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BioMed Research International
Volume 2014, Article ID 408270, 8 pages
Research Article

Supplementation with Sodium Selenite and Selenium-Enriched Microalgae Biomass Show Varying Effects on Blood Enzymes Activities, Antioxidant Response, and Accumulation in Common Barbel (Barbus barbus)

1Research Institute of Fish Culture and Hydrobiology, South Bohemian Research Center of Aquaculture and Biodiversity of Hydrocenoses, Faculty of Fisheries and Protection of Waters, University of South Bohemia in České Budějovice, Zátiší 728/II, 389 25 Vodňany, Czech Republic
2Department of Phototrophic Microorganisms, AlgaTech, Institute of Microbiology, Academy of Sciences, Opatovický mlýn, 379 81 Třeboň, Czech Republic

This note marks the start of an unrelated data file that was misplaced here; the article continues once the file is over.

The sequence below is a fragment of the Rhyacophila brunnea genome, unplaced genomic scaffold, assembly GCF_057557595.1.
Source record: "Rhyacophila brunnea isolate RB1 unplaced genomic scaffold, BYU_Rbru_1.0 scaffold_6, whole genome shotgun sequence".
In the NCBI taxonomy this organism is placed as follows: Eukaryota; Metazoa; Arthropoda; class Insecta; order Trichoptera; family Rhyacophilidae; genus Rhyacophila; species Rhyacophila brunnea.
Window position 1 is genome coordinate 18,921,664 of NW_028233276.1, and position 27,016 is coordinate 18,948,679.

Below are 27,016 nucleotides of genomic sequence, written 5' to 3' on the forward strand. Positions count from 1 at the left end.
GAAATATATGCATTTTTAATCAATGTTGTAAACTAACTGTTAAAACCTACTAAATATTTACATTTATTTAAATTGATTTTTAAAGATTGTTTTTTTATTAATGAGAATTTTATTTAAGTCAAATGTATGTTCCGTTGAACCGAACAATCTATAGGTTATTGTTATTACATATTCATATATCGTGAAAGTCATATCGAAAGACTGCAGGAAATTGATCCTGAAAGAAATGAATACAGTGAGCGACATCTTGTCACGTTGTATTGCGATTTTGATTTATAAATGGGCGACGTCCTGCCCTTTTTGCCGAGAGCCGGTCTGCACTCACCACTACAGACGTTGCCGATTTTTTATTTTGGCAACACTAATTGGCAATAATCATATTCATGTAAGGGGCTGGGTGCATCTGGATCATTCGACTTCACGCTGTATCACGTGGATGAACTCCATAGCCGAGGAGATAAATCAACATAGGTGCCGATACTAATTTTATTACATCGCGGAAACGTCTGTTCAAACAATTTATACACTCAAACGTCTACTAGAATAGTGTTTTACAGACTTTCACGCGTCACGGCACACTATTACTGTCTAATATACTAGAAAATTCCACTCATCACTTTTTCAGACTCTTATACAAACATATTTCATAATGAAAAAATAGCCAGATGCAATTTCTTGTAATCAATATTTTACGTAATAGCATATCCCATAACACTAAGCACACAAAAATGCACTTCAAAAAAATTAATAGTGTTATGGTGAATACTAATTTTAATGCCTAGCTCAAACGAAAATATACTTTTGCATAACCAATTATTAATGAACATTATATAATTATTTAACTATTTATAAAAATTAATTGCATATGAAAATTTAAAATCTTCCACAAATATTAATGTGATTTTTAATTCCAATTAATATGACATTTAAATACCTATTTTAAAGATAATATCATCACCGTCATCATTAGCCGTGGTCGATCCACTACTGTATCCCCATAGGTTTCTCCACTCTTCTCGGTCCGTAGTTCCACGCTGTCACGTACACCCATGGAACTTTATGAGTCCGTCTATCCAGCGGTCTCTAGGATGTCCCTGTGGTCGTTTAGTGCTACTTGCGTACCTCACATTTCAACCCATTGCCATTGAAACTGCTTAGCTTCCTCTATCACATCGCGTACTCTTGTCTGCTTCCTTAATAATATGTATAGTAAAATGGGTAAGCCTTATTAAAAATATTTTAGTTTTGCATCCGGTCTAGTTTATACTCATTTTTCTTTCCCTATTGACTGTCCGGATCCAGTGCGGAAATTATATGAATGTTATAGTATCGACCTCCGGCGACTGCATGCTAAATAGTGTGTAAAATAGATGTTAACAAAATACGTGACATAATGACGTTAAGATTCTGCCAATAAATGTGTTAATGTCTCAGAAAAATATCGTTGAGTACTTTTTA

Received 25 November 2013; Accepted 23 January 2014; Published 26 February 2014

Academic Editor: Zdenka Svobodova

Copyright © 2014 Antonín Kouba et al. This is an open access article distributed under the Creative Commons Attribution License, which permits unrestricted use, distribution, and reproduction in any medium, provided the original work is properly cited.


Yearling common barbel (Barbus barbus L.) were fed four purified casein-based diets for 6 weeks in outdoor cages. Besides control diet, these were supplemented with 0.3 mg kg−1 dw selenium (Se) from sodium selenite, or 0.3 and 1.0 mg kg−1 from Se-enriched microalgae biomass (Chlorella), a previously untested Se source for fish. Fish mortality, growth, Se accumulation in muscle and liver, and activity of selected enzymes in blood plasma, muscle, liver, and intestine were evaluated. There was no mortality, and no differences in fish growth, among groups. Se concentrations in muscle and liver, activity of alanine aminotransferase and creatine kinase in blood plasma, glutathione reductase (GR) in muscle, and GR and catalase in muscle and liver suggested that selenium from Se-enriched Chlorella is more readily accumulated and biologically active while being less toxic than sodium selenite.